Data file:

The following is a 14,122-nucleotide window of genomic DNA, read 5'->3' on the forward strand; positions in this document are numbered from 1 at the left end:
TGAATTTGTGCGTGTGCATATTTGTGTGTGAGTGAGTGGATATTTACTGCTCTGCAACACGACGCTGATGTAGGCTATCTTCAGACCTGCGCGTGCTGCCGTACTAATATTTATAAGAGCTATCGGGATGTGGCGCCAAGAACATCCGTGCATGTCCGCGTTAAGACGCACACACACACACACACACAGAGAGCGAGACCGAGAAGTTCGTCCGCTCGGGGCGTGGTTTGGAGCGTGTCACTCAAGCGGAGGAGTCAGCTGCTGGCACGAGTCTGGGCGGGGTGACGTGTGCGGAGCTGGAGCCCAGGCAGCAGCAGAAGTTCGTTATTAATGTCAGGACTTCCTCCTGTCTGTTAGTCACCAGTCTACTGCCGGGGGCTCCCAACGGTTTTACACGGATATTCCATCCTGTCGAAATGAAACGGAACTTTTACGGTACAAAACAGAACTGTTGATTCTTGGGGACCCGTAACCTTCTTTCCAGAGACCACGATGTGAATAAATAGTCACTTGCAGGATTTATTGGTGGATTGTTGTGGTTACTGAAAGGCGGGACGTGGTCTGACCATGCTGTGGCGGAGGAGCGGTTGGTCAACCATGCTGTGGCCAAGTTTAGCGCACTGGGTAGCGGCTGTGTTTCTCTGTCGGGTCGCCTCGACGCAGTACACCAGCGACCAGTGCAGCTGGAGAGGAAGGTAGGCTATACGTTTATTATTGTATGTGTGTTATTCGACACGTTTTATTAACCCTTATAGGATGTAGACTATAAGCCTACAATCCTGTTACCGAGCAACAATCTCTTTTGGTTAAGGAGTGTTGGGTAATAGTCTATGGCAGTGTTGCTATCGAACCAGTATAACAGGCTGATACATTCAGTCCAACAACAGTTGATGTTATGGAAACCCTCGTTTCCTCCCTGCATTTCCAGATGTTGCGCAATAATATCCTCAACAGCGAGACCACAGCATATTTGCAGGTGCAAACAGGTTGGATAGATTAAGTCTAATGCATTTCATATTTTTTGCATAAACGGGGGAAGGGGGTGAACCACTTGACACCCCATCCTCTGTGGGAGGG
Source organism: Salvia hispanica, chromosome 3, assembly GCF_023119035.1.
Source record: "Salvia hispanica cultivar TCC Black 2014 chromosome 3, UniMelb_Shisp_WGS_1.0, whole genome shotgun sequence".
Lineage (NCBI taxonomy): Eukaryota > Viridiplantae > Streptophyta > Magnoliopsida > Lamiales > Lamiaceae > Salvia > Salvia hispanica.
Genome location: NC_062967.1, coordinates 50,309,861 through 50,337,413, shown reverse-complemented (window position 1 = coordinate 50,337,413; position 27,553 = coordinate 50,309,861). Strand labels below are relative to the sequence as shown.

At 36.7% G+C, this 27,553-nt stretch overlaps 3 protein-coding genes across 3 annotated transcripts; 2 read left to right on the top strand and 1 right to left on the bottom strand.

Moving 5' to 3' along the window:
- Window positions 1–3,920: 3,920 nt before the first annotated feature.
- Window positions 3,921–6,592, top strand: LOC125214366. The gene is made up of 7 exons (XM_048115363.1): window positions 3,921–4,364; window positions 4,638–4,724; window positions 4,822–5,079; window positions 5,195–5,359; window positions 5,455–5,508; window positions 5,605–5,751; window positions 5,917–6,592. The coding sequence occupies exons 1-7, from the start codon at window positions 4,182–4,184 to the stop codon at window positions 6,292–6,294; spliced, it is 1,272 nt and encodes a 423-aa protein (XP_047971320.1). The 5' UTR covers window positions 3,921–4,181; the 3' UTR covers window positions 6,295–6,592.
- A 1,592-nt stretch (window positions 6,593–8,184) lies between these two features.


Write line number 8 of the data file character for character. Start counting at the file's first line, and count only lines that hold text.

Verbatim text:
Moving 5' to 3' along the window: